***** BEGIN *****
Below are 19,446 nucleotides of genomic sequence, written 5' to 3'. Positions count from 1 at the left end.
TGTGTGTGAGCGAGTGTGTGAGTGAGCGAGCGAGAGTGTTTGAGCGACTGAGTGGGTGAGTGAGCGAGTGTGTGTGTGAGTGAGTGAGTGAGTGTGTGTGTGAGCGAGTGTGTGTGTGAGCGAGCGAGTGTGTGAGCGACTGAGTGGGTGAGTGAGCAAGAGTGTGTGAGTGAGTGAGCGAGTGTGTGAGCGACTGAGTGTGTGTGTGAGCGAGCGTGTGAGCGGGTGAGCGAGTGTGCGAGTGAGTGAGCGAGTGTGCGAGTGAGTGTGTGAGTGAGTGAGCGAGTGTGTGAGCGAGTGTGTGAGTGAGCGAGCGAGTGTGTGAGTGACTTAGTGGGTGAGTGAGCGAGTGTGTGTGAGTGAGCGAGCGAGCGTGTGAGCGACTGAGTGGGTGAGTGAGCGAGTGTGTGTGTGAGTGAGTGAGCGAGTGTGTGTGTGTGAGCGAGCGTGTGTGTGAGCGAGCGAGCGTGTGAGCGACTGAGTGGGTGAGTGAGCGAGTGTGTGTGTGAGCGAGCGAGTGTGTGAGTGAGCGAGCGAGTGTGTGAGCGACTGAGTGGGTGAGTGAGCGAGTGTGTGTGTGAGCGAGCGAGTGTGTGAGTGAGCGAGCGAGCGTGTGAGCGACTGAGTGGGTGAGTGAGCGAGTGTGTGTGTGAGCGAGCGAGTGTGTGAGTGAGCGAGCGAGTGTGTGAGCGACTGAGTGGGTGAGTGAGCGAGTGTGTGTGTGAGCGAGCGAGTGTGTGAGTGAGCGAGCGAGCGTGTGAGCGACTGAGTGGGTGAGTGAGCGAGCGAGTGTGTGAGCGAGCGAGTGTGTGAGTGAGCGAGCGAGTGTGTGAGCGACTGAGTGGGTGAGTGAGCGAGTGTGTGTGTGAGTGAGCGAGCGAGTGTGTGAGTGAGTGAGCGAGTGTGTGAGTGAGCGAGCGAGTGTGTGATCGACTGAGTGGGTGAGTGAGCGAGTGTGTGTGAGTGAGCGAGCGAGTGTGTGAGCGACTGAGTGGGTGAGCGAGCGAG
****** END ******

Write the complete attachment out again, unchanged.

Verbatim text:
Below are 19,446 nucleotides of genomic sequence, written 5' to 3'. Positions count from 1 at the left end.
TGTGTGTGAGCGAGTGTGTGAGTGAGCGAGCGAGAGTGTTTGAGCGACTGAGTGGGTGAGTGAGCGAGTGTGTGTGTGAGTGAGTGAGTGAGTGTGTGTGTGAGCGAGTGTGTGTGTGAGCGAGCGAGTGTGTGAGCGACTGAGTGGGTGAGTGAGCAAGAGTGTGTGAGTGAGTGAGCGAGTGTGTGAGCGACTGAGTGTGTGTGTGAGCGAGCGTGTGAGCGGGTGAGCGAGTGTGCGAGTGAGTGAGCGAGTGTGCGAGTGAGTGTGTGAGTGAGTGAGCGAGTGTGTGAGCGAGTGTGTGAGTGAGCGAGCGAGTGTGTGAGTGACTTAGTGGGTGAGTGAGCGAGTGTGTGTGAGTGAGCGAGCGAGCGTGTGAGCGACTGAGTGGGTGAGTGAGCGAGTGTGTGTGTGAGTGAGTGAGCGAGTGTGTGTGTGTGAGCGAGCGTGTGTGTGAGCGAGCGAGCGTGTGAGCGACTGAGTGGGTGAGTGAGCGAGTGTGTGTGTGAGCGAGCGAGTGTGTGAGTGAGCGAGCGAGTGTGTGAGCGACTGAGTGGGTGAGTGAGCGAGTGTGTGTGTGAGCGAGCGAGTGTGTGAGTGAGCGAGCGAGCGTGTGAGCGACTGAGTGGGTGAGTGAGCGAGTGTGTGTGTGAGCGAGCGAGTGTGTGAGTGAGCGAGCGAGTGTGTGAGCGACTGAGTGGGTGAGTGAGCGAGTGTGTGTGTGAGCGAGCGAGTGTGTGAGTGAGCGAGCGAGCGTGTGAGCGACTGAGTGGGTGAGTGAGCGAGCGAGTGTGTGAGCGAGCGAGTGTGTGAGTGAGCGAGCGAGTGTGTGAGCGACTGAGTGGGTGAGTGAGCGAGTGTGTGTGTGAGTGAGCGAGCGAGTGTGTGAGTGAGTGAGCGAGTGTGTGAGTGAGCGAGCGAGTGTGTGATCGACTGAGTGGGTGAGTGAGCGAGTGTGTGTGAGTGAGCGAGCGAGTGTGTGAGCGACTGAGTGGGTGAGCGAGCGAG